Cricket: Watkinson braves the front line: All-rounder in command - Jon Culley reports on the Lancashire captain out to turn turmoil into trophies

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LANCASHIRE is a county with a natural suspicion of change, a place with a proud history and a respect for ways that are tried and trusted. A political party espousing traditional values could not find a more apt setting to build a platform.

Perhaps echoes of last week's Blackpool message have reached Old Trafford. Next summer, for the first time since 1980, there will be no door marked 'Manager' at Lancashire County Cricket Club. The team will have a captain, a coach and a selection committee. What could be more traditional?

It is not a question that Mike Watkinson, who will lead the team on the field, is prepared to address. Less than a month after David Hughes resigned the now discarded role, the whiff of controversy is still too strong even for abstract discussion. Had Hughes not stepped down after a dismal summer, the structural rethink that followed may well have been forced on the club by discontented members.

But then Watkinson is a sensible chap, keen to do things in the right way. When he was appointed last week, amid the inevitable flood of media attention, one of his first thoughts was to apologise to the engineering firm who are his winter employers for disrupting their business.

It is because Neil Fairbrother also resigned, 18 days after Hughes, that Watkinson, the 32-year-old all- rounder, finds himself thrust to the fore. He will be supported off the field by David Lloyd, whose part- time coaching job has been redefined as a full-time post.

'It came as a surprise,' Watkinson said. 'I had no great ambition to be captain and I enjoyed playing under Neil. But under the circumstances, with Neil feeling that his own game was being affected, I was happy to give it a go.'

No tradition is valued more highly at Old Trafford than a continual challenge for silverware. Lancashire won the Benson and Hedges Cup and the NatWest Trophy in 1990, raising expectations of an impending return to something akin to the golden age of the Twenties and Thirties, the era of five Championships in nine years. But in the last three summers Lancashire have finished eighth, 12th and 14th.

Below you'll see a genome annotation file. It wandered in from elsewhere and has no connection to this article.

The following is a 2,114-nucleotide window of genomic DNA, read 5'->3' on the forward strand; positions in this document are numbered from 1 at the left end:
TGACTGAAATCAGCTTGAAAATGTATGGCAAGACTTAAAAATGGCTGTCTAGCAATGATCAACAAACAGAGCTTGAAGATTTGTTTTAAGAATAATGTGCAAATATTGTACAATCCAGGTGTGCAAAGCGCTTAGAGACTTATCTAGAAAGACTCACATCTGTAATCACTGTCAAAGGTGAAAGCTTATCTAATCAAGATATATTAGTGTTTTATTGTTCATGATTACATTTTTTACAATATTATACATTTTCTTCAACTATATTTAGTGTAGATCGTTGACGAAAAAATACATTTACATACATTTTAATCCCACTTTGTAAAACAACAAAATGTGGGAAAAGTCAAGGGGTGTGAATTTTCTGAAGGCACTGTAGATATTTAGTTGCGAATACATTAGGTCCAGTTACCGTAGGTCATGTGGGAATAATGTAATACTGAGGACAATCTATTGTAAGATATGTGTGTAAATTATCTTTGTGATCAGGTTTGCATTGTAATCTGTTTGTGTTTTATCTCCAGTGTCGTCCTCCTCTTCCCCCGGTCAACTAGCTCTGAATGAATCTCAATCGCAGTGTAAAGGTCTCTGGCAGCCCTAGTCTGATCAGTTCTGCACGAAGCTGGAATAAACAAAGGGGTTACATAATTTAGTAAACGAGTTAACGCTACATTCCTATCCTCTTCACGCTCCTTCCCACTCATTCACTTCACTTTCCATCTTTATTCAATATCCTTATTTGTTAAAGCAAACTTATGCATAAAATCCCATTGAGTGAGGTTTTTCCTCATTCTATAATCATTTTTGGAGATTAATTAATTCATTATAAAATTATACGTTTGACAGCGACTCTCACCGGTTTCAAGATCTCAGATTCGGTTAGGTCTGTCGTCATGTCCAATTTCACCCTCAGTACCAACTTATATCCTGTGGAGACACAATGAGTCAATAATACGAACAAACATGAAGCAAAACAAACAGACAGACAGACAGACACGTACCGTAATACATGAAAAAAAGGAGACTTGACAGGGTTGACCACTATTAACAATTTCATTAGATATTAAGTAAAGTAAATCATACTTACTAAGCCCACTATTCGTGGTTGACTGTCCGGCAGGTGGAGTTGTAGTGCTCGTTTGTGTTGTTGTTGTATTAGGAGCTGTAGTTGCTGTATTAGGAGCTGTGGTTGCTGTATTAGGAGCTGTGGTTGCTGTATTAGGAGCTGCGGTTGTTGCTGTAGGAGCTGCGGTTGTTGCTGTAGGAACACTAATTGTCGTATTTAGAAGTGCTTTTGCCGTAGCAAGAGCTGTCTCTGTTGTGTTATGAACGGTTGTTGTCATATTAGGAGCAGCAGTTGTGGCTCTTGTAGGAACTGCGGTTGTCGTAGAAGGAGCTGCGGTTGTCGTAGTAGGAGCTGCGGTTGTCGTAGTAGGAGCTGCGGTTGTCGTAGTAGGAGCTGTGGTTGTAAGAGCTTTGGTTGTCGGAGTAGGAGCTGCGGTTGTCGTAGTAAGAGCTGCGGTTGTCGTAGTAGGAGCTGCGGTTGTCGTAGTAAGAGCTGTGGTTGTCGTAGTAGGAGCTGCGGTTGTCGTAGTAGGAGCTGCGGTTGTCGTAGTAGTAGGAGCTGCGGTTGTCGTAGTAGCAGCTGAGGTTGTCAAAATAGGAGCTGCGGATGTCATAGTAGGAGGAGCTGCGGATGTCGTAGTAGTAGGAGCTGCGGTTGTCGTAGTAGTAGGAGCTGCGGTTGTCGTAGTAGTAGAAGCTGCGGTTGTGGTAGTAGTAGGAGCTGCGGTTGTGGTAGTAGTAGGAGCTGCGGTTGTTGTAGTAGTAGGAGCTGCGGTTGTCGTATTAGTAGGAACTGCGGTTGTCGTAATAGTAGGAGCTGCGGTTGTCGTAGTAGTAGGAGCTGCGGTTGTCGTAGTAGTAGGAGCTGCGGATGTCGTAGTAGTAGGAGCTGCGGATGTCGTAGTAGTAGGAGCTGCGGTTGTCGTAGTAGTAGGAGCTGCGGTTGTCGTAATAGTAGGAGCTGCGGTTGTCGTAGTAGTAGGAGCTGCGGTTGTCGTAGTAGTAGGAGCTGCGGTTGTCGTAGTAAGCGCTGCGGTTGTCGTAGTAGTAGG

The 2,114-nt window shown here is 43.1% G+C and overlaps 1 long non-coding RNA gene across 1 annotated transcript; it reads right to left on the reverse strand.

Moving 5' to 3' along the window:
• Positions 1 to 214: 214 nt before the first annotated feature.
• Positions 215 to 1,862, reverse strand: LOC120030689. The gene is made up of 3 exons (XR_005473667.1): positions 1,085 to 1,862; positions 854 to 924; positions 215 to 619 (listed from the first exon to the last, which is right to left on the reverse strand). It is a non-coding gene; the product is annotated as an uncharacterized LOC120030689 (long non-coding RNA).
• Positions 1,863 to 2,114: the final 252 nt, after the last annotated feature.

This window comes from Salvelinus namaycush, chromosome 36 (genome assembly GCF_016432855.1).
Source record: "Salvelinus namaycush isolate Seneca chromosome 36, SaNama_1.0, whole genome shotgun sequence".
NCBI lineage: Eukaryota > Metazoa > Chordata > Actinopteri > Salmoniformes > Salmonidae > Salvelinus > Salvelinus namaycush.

Here lies the real source of disquiet and the thirst for scapegoats. The latest round of resignation and recrimination follows just a year on from the sacking of Graeme Fowler and Paul Allott from the senior playing ranks, together with Hughes's predecessor as manager, Alan Ormrod.

Yet Watkinson rejects the picture of a county in turmoil. 'I can see that with the manager and captain resigning, and a senior player (Phillip DeFreitas) going soon afterwards, although for reasons that were not connected, there is a sequence of events that might lead people to think that way, but there has been no such feeling in the dressing-room.

''Team spirit has been fine, although obviously if you are not winning it has an effect on morale. It cannot have made it easier for Neil that we were not playing well and winning for him. He would have enjoyed the job much more, I am sure, had his players been performing to their potential.

'It is hard to put your finger on what has gone wrong over the last three seasons. Apprehension starts to creep in if you are not getting results. If one element of the team, the bowlers or the batsmen, is having a rough time, there is often a negative knock-on effect and you can soon slip into a rut.

'But if you look at the side as individuals, 14th place is hardly a reflection of the talent and ability in the team. We just need to work hard for each other in the knowledge that we have everyone's full support.'

Watkinson made his Lancashire debut in 1982, coincidentally in the same match as Fairbrother, having already signalled his own careful values by qualifying as a structural engineer before risking a career in cricket. He has built a reputation in the game by applying similar diligence, establishing himself as a source of middle- order runs with the versatility to take wickets with off-breaks as well as medium pace. Were captaincy to erode his form as it did Fairbrother's, Lancashire would have another headache.

'I don't know how it will affect me, I've never taken on this degree of responsibility before. But I am in an enviable position of having an England captain in Mike Atherton and a Pakistan captain in Wasim Akram as well as Neil in the side to call on for advice.

'Having said that, the final decisions will be mine and I have no fears about accepting responsibility. And I am confident that the players will respond to my leadership.'

He acknowledges, however, that the team represent only one group he will need to win over. 'The members can be outspoken and when cutting remarks are aimed at individual players it can be upsetting, but the one or two who make themselves heard are not always representative of the majority view.

'We have a large membership and they are entitled to a team that is worthy of their support, playing the kind of cricket they want to see.

'I'm never going to be the type to predict that we will win the Championship but I hope that everyone can enjoy their cricket under my captaincy. We have players, young and established, who are hungry for success and I know that if everyone performs to his potential we will win matches.'

Derbyshire have turned down John Morris's request to be released from his contract a year early. The 29-year-old former England batsman, who has been linked with Somerset and Warwickshire, will be released only if a suitable replacement is found.

(Photograph omitted)

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